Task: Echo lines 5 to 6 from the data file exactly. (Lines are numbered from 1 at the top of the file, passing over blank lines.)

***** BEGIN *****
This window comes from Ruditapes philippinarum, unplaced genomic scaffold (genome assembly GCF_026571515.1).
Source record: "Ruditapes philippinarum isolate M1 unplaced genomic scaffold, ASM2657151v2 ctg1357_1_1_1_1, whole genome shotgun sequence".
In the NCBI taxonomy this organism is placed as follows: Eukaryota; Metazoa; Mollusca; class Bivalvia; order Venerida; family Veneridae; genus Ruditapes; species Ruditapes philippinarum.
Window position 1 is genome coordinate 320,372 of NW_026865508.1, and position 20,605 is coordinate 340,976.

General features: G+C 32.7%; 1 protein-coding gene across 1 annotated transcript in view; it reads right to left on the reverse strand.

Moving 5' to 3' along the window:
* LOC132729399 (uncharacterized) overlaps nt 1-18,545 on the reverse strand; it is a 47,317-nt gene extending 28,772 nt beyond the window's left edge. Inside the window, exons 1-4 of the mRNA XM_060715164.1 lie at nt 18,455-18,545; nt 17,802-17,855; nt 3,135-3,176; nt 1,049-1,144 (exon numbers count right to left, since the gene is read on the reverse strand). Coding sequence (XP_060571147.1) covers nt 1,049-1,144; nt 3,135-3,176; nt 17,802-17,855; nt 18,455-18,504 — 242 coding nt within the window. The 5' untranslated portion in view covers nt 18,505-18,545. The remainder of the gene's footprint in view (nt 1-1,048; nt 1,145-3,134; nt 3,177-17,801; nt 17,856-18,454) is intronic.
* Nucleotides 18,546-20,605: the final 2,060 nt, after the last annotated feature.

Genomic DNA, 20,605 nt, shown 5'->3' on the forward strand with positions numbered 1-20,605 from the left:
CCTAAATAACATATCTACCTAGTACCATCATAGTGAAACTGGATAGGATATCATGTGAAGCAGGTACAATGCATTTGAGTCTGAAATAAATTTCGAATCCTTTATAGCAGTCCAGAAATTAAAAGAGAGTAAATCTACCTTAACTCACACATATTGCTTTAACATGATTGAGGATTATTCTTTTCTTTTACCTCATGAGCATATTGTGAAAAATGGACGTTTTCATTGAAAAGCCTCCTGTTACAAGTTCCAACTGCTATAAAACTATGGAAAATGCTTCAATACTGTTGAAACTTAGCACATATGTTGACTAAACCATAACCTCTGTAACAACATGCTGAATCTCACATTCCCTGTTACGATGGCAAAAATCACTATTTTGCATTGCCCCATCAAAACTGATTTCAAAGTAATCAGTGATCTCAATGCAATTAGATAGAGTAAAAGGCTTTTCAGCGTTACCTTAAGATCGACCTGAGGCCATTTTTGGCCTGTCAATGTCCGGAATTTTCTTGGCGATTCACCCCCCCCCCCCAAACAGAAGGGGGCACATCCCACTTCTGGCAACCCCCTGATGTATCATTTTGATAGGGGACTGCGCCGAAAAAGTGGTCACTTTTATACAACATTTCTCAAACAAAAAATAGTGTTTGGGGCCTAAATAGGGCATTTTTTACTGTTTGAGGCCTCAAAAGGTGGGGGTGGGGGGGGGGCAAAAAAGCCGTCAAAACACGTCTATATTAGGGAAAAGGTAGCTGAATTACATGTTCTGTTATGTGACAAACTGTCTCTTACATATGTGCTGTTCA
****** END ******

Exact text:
General features: G+C 32.7%; 1 protein-coding gene across 1 annotated transcript in view; it reads right to left on the reverse strand.

Moving 5' to 3' along the window: